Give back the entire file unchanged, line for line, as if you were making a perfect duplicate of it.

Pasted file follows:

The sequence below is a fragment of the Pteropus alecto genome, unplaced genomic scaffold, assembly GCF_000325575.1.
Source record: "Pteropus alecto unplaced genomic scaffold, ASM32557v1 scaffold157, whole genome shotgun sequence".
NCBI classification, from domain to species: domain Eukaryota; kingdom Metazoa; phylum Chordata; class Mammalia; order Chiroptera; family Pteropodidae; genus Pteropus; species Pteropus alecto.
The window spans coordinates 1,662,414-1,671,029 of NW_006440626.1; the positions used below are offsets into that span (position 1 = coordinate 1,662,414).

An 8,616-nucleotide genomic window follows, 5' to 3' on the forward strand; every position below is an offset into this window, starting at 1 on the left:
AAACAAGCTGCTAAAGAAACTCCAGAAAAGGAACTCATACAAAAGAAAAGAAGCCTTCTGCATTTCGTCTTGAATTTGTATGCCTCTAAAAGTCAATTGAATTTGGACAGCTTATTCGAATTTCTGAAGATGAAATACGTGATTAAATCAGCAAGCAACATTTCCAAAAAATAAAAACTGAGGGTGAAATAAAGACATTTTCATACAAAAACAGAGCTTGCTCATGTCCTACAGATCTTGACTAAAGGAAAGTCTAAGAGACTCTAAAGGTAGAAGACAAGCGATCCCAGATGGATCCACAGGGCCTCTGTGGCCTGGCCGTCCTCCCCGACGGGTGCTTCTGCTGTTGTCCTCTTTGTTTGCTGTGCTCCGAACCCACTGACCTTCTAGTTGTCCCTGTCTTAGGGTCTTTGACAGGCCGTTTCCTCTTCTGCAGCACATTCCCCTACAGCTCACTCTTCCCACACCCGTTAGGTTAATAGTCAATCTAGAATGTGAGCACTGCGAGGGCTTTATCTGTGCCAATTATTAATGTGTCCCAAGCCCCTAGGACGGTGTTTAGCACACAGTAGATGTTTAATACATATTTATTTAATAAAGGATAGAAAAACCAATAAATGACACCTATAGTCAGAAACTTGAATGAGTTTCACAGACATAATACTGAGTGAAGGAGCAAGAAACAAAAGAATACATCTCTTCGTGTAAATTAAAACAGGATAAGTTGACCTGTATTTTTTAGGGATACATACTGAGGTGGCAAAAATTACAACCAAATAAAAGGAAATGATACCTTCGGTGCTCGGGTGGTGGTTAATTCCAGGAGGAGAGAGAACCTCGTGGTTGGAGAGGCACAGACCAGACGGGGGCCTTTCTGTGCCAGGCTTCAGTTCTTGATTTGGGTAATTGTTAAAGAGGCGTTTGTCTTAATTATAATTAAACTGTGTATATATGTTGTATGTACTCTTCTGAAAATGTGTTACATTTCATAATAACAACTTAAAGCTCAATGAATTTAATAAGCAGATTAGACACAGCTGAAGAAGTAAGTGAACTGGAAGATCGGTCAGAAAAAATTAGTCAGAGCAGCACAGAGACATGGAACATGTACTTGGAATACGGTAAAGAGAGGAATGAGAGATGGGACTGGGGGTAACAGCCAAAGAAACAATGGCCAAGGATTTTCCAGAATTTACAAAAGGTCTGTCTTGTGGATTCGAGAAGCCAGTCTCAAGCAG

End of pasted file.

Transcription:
The sequence below is a fragment of the Pteropus alecto genome, unplaced genomic scaffold, assembly GCF_000325575.1.
Source record: "Pteropus alecto unplaced genomic scaffold, ASM32557v1 scaffold157, whole genome shotgun sequence".
NCBI classification, from domain to species: domain Eukaryota; kingdom Metazoa; phylum Chordata; class Mammalia; order Chiroptera; family Pteropodidae; genus Pteropus; species Pteropus alecto.
The window spans coordinates 1,662,414-1,671,029 of NW_006440626.1; the positions used below are offsets into that span (position 1 = coordinate 1,662,414).

An 8,616-nucleotide genomic window follows, 5' to 3' on the forward strand; every position below is an offset into this window, starting at 1 on the left:
AAACAAGCTGCTAAAGAAACTCCAGAAAAGGAACTCATACAAAAGAAAAGAAGCCTTCTGCATTTCGTCTTGAATTTGTATGCCTCTAAAAGTCAATTGAATTTGGACAGCTTATTCGAATTTCTGAAGATGAAATACGTGATTAAATCAGCAAGCAACATTTCCAAAAAATAAAAACTGAGGGTGAAATAAAGACATTTTCATACAAAAACAGAGCTTGCTCATGTCCTACAGATCTTGACTAAAGGAAAGTCTAAGAGACTCTAAAGGTAGAAGACAAGCGATCCCAGATGGATCCACAGGGCCTCTGTGGCCTGGCCGTCCTCCCCGACGGGTGCTTCTGCTGTTGTCCTCTTTGTTTGCTGTGCTCCGAACCCACTGACCTTCTAGTTGTCCCTGTCTTAGGGTCTTTGACAGGCCGTTTCCTCTTCTGCAGCACATTCCCCTACAGCTCACTCTTCCCACACCCGTTAGGTTAATAGTCAATCTAGAATGTGAGCACTGCGAGGGCTTTATCTGTGCCAATTATTAATGTGTCCCAAGCCCCTAGGACGGTGTTTAGCACACAGTAGATGTTTAATACATATTTATTTAATAAAGGATAGAAAAACCAATAAATGACACCTATAGTCAGAAACTTGAATGAGTTTCACAGACATAATACTGAGTGAAGGAGCAAGAAACAAAAGAATACATCTCTTCGTGTAAATTAAAACAGGATAAGTTGACCTGTATTTTTTAGGGATACATACTGAGGTGGCAAAAATTACAACCAAATAAAAGGAAATGATACCTTCGGTGCTCGGGTGGTGGTTAATTCCAGGAGGAGAGAGAACCTCGTGGTTGGAGAGGCACAGACCAGACGGGGGCCTTTCTGTGCCAGGCTTCAGTTCTTGATTTGGGTAATTGTTAAAGAGGCGTTTGTCTTAATTATAATTAAACTGTGTATATATGTTGTATGTACTCTTCTGAAAATGTGTTACATTTCATAATAACAACTTAAAGCTCAATGAATTTAATAAGCAGATTAGACACAGCTGAAGAAGTAAGTGAACTGGAAGATCGGTCAGAAAAAATTAGTCAGAGCAGCACAGAGACATGGAACATGTACTTGGAATACGGTAAAGAGAGGAATGAGAGATGGGACTGGGGGTAACAGCCAAAGAAACAATGGCCAAGGATTTTCCAGAATTTACAAAAGGTCTGTCTTGTGGATTCGAGAAGCCAGTCTCAAGCAG